Banjul- Gambia (PANA) -- Sudanese women Tuesday called on the African human right s system to assist them reform the repressive laws back home in Sudan.
In a paper they presented Tuesday at the 46th ordinary session of the African Co mmission on Human and peopleâ?s Rights in Banjul, the Gambia, a group of Sudanes e human rights activists called for an urgent reform of the public order regime i n Sudan.
In the paper, entitled "Beyond Trousers: The Public Order Regime and the Human R ights of Women and Girls in Sudan", the women described the challenges facing th e m on a day-to-day basis in negotiating the impact of the public order regime on t heir personal, social, economic and professional lives.
The public order regime in Sudan is a set of laws which, in addition to dealing with matters of public security, prohibit and enforce a range of behaviour from d ancing at private parties, to â?indecent dressâ? and intention to commit adulte ry.
These offences are enforced by a special police and court system with a reputati on for violence and summary â?justiceâ?.
Severe penalties, including caning and execution, are attached to these crimes.
â?The experience of women with the public order regime constitutes a litany of suffering and lost opportunity,â? said Hala Alkarib, the Executive Director of t he organisation.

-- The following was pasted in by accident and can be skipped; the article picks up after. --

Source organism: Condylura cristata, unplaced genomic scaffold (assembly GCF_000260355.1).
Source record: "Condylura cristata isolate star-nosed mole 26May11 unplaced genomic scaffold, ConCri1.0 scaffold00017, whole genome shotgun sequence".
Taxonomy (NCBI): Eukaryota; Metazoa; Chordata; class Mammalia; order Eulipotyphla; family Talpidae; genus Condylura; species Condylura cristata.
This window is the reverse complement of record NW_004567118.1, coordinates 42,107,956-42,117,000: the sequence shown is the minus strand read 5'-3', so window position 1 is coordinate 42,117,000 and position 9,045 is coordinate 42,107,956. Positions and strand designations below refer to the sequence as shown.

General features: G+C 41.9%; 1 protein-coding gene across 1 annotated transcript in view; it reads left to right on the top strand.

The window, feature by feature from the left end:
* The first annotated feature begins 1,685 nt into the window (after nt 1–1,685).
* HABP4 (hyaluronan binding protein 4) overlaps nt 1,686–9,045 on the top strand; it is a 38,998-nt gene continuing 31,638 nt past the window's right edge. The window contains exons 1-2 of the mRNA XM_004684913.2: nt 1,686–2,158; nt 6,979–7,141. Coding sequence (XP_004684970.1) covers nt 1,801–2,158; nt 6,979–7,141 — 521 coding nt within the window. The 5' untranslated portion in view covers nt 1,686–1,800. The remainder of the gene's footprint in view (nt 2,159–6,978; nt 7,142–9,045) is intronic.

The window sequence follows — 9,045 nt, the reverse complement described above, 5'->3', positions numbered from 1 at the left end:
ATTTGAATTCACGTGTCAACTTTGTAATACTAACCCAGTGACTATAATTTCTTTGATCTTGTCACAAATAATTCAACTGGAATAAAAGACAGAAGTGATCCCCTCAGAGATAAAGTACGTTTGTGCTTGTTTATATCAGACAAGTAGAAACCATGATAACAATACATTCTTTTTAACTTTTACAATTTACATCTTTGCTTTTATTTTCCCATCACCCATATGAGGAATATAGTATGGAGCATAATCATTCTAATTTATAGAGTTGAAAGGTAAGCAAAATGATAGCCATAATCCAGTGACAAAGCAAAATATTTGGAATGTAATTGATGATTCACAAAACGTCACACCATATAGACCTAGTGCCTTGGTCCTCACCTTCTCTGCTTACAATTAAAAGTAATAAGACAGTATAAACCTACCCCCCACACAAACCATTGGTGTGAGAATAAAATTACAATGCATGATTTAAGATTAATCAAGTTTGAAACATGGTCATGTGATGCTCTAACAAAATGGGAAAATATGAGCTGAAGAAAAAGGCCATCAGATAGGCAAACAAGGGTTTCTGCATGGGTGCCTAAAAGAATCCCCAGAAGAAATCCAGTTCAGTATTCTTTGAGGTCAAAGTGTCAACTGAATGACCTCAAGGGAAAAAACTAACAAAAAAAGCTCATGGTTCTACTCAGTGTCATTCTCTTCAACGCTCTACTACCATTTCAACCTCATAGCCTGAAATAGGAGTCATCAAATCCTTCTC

â?Women from all walks of life, especially the most vulnerable and marginalised , live under daily threats of arrest and brutal punishment for ill-defined behav i our which should never be the subject of criminal law in a democratic society.
â?There is a need for courage,â? said Mr.
Albaqir Alaffif Mukhtar, of the Alkh atim Adlan Centre for Enlightenment and Human Development (KACE), who is leading the campaign to review the repressive laws.
He said "People should know that the Public Order Law, combined with the relevan t sections of the Criminal Law, contravenes not only the African Charter and the Sudanese Interim Constitution, but it also lacks cultural legitimacy.
"It is alien to the Sudanese culture and the well entrenched religious tradition s.
â? The paper, however, contains a series of recommendations aimed at bringing Sudan ese laws in conformity with the requirements of the African Charter on Human and Peoples Rights.
As a human rights instrument, signed and ratified by the Sudan, the African Char ter and its provisions form part of the Bill of Rights of the Sudanese Interim N a tional Constitution.